The financial sector has made deep inroads into the overall makeup of the economy across the world over the past three decades. This financialization has happened due to the combined effects of technological change and deregulation. As a result, contractual arrangements have now become common place, having trickled down to other levels in the economy. Supporters of this development point out that it leads to an improved allocation of resources to people or firms that deserve it. The failure and success of firms already going down that direction accelerates as a result of intervention by banks. More turbulence is generated within the economy, where the churn leads to only a handful surviving. Thus, funds get reallocated to the better firm from the next-best one. Especially taking the case of France but also extending to other industrial economies, one notices that family-run firms tend to do better in the long-run. This is because family firms’ corporate strategy is geared towards parsimony. They control finances tightly, ending up paying lower wages, but also investing conservatively. Such firms avoided the market meltdown of 2008.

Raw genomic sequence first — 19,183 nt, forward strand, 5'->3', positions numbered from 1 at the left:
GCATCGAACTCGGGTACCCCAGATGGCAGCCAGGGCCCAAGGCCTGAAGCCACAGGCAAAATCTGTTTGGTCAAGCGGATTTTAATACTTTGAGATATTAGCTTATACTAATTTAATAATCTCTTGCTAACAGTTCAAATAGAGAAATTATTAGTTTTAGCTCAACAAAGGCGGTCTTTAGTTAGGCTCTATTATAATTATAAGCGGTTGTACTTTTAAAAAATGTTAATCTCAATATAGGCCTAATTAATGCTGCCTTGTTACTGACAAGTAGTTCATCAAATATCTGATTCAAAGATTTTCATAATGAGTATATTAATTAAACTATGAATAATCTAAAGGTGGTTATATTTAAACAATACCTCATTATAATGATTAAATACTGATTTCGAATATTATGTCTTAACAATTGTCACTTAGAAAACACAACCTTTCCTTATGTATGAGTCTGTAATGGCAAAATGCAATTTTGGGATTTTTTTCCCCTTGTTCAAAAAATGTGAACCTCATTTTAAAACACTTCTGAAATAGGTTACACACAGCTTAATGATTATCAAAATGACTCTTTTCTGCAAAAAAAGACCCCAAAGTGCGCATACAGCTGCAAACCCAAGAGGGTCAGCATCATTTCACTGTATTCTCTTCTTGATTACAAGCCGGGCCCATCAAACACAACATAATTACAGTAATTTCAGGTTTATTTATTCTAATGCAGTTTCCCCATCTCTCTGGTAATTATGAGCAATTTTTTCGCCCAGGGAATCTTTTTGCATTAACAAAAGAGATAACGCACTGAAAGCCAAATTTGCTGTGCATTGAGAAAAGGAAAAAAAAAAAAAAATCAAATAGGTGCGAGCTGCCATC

Uploaded Date:10 November 2018

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